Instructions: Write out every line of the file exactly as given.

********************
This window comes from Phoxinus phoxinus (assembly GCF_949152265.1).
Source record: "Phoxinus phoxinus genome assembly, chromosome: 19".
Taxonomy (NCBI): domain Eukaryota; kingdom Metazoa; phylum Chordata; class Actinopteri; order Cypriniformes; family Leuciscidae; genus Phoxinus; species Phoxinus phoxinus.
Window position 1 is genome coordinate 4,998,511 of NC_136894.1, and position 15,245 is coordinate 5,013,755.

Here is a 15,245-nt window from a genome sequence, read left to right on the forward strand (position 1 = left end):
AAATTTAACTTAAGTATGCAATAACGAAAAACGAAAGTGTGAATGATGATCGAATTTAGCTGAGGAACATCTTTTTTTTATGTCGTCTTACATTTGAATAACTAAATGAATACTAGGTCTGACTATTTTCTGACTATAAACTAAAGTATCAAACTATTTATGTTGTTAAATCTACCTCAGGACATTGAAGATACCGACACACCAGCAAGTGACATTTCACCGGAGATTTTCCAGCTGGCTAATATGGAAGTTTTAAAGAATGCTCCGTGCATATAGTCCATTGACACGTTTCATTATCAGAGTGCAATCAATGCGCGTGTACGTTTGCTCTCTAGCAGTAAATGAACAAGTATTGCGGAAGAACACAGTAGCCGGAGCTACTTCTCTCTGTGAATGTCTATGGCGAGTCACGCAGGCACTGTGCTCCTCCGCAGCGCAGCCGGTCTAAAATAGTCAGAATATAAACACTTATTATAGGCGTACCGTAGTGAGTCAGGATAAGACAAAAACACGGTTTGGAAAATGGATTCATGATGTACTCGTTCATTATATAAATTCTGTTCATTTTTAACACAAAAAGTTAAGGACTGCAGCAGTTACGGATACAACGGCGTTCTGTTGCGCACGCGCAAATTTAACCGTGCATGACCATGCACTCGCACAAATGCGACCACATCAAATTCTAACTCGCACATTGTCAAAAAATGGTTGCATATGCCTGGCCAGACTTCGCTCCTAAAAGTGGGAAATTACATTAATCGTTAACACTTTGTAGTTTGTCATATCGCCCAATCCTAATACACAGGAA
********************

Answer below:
This window comes from Phoxinus phoxinus (assembly GCF_949152265.1).
Source record: "Phoxinus phoxinus genome assembly, chromosome: 19".
Taxonomy (NCBI): domain Eukaryota; kingdom Metazoa; phylum Chordata; class Actinopteri; order Cypriniformes; family Leuciscidae; genus Phoxinus; species Phoxinus phoxinus.
Window position 1 is genome coordinate 4,998,511 of NC_136894.1, and position 15,245 is coordinate 5,013,755.

Here is a 15,245-nt window from a genome sequence, read left to right on the forward strand (position 1 = left end):
AAATTTAACTTAAGTATGCAATAACGAAAAACGAAAGTGTGAATGATGATCGAATTTAGCTGAGGAACATCTTTTTTTTATGTCGTCTTACATTTGAATAACTAAATGAATACTAGGTCTGACTATTTTCTGACTATAAACTAAAGTATCAAACTATTTATGTTGTTAAATCTACCTCAGGACATTGAAGATACCGACACACCAGCAAGTGACATTTCACCGGAGATTTTCCAGCTGGCTAATATGGAAGTTTTAAAGAATGCTCCGTGCATATAGTCCATTGACACGTTTCATTATCAGAGTGCAATCAATGCGCGTGTACGTTTGCTCTCTAGCAGTAAATGAACAAGTATTGCGGAAGAACACAGTAGCCGGAGCTACTTCTCTCTGTGAATGTCTATGGCGAGTCACGCAGGCACTGTGCTCCTCCGCAGCGCAGCCGGTCTAAAATAGTCAGAATATAAACACTTATTATAGGCGTACCGTAGTGAGTCAGGATAAGACAAAAACACGGTTTGGAAAATGGATTCATGATGTACTCGTTCATTATATAAATTCTGTTCATTTTTAACACAAAAAGTTAAGGACTGCAGCAGTTACGGATACAACGGCGTTCTGTTGCGCACGCGCAAATTTAACCGTGCATGACCATGCACTCGCACAAATGCGACCACATCAAATTCTAACTCGCACATTGTCAAAAAATGGTTGCATATGCCTGGCCAGACTTCGCTCCTAAAAGTGGGAAATTACATTAATCGTTAACACTTTGTAGTTTGTCATATCGCCCAATCCTAATACACAGGAA